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Management of endometriosis in woman trying to conceive (04HDC03651)

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(04HDC03651, 9 June 2005)

Obstetrician and gynaecologist ~ Infertility ~ Endometriosis ~ Pelvic inflammatory disease ~ Investigation ~ Diagnosis ~ Treatment options ~ Information ~ Communication ~ Referral ~ Professional standards ~ Standard of care

A 31-year-old woman was referred by her general practitioner to an obstetrician and gynaecologist when she had failed to conceive after a year. The woman complained that the endometriosis from which she suffered was not diagnosed and appropriately treated, and that the care she received was not adequate and did not conform to standard practice.

The woman, who had experienced painful yet regular periods, was concerned about fertility rather than pain issues. The obstetrician and gynaecologist assessed the clinical picture as a whole and, on the basis of radiological investigations and laparoscopy, concluded that the woman was suffering from very early stage endometriosis. This condition, which can exhibit symptoms varying from chronic pain to no symptoms, and which can cause infertility, is not uncommon among women of child-bearing age.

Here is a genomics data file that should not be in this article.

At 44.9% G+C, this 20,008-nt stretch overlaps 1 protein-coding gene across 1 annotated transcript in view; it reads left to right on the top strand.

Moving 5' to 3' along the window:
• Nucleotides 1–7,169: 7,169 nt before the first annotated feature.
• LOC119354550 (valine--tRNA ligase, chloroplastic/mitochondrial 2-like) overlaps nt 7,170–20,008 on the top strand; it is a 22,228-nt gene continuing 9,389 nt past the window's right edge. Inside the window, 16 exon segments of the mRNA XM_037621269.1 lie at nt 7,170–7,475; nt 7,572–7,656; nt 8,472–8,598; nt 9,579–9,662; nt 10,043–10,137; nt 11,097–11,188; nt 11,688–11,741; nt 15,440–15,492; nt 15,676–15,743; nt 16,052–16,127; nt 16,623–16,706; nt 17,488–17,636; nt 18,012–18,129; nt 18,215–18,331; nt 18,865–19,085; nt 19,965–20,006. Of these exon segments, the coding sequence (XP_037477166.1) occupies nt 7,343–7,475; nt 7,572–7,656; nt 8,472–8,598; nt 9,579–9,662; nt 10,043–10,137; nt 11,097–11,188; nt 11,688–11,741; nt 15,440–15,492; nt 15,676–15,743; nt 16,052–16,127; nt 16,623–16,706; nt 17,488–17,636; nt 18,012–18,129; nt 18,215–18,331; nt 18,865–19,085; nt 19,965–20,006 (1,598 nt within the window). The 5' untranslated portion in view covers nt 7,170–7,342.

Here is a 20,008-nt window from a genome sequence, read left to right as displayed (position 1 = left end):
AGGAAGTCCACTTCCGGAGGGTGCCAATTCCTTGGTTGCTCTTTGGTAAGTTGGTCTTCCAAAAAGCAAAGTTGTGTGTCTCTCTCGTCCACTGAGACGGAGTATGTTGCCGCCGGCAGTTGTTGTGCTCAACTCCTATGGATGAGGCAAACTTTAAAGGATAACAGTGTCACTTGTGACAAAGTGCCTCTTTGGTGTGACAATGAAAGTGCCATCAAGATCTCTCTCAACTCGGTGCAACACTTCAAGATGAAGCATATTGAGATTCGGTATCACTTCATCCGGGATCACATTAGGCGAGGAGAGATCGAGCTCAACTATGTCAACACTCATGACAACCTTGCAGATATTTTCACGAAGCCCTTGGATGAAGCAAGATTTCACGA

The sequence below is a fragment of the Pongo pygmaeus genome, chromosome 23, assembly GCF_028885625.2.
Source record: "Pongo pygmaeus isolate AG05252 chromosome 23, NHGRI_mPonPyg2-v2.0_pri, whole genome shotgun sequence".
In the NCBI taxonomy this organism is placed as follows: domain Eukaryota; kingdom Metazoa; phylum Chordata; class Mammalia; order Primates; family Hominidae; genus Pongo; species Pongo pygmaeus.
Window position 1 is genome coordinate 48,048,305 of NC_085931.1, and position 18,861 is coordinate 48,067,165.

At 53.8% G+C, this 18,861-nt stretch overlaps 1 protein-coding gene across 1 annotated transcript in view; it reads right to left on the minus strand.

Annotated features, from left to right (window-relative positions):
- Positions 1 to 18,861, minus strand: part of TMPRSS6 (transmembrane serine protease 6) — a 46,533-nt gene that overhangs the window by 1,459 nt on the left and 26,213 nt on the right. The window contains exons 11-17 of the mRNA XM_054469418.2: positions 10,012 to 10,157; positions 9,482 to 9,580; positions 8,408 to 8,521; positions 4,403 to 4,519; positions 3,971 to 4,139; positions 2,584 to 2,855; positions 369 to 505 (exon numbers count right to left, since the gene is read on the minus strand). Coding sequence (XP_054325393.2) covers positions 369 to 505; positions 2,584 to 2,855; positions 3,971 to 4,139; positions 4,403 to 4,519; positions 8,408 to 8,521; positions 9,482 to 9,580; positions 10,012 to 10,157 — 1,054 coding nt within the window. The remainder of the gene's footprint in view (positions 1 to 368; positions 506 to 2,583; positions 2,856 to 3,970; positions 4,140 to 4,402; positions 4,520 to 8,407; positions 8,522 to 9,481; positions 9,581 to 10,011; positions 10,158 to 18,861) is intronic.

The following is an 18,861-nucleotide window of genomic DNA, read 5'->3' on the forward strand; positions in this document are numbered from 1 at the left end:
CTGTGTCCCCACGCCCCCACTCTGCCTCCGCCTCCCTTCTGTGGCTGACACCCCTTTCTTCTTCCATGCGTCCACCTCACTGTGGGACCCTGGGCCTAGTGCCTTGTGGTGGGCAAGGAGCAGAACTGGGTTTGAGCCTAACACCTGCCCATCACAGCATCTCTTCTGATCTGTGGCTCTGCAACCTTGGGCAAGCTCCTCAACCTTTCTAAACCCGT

There was a possibility of pelvic inflammatory disease, which was communicated to the woman. However, the decision was made to treat for endometriosis with Danazol, a drug that is successful in treating endometriosis but which significantly affects fertility for the period of treatment. It was held that the diagnosis was appropriate, but the use of Danazol should be considered only where pain management is required and where fertility is not an issue. Given the woman's desire to conceive, it would have been more appropriate to have monitored the endometriosis to see if the woman could conceive anyway, to have intervened surgically, or to have referred the woman to a fertility specialist to discuss assisted reproductive options in light of the unilateral tubal block.

Although it was clear from the obstetrician and gynaecologist's notes that she had considered all the management options, she did not effectively communicate to the woman the options and the reason behind her decision. The evidence was not firm enough to support a breach finding, but the obstetrician and gynaecologist was reminded of the need to clearly and comprehensively discuss all treatment options with patients.

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